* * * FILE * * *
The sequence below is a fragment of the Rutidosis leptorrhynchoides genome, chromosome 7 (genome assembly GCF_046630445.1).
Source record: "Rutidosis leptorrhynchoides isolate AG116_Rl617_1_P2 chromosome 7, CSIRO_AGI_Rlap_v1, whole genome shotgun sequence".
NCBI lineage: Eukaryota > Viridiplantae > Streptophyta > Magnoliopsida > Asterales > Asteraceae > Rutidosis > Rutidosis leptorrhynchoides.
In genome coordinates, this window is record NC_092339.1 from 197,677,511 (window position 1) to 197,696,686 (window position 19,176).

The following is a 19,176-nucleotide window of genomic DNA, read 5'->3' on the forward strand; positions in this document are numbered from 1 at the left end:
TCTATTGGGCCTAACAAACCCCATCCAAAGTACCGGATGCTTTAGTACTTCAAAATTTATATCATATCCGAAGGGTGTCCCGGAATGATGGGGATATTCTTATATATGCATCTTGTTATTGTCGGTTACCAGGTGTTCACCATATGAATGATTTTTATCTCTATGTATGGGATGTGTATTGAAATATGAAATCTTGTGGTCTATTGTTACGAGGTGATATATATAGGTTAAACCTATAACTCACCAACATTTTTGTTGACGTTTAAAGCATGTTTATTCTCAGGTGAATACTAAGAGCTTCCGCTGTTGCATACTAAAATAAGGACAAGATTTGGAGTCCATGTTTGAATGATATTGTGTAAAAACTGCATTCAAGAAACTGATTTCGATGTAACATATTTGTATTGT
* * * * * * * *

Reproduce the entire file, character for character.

The sequence below is a fragment of the Rutidosis leptorrhynchoides genome, chromosome 7 (genome assembly GCF_046630445.1).
Source record: "Rutidosis leptorrhynchoides isolate AG116_Rl617_1_P2 chromosome 7, CSIRO_AGI_Rlap_v1, whole genome shotgun sequence".
NCBI lineage: Eukaryota > Viridiplantae > Streptophyta > Magnoliopsida > Asterales > Asteraceae > Rutidosis > Rutidosis leptorrhynchoides.
In genome coordinates, this window is record NC_092339.1 from 197,677,511 (window position 1) to 197,696,686 (window position 19,176).

The following is a 19,176-nucleotide window of genomic DNA, read 5'->3' on the forward strand; positions in this document are numbered from 1 at the left end:
TCTATTGGGCCTAACAAACCCCATCCAAAGTACCGGATGCTTTAGTACTTCAAAATTTATATCATATCCGAAGGGTGTCCCGGAATGATGGGGATATTCTTATATATGCATCTTGTTATTGTCGGTTACCAGGTGTTCACCATATGAATGATTTTTATCTCTATGTATGGGATGTGTATTGAAATATGAAATCTTGTGGTCTATTGTTACGAGGTGATATATATAGGTTAAACCTATAACTCACCAACATTTTTGTTGACGTTTAAAGCATGTTTATTCTCAGGTGAATACTAAGAGCTTCCGCTGTTGCATACTAAAATAAGGACAAGATTTGGAGTCCATGTTTGAATGATATTGTGTAAAAACTGCATTCAAGAAACTGATTTCGATGTAACATATTTGTATTGT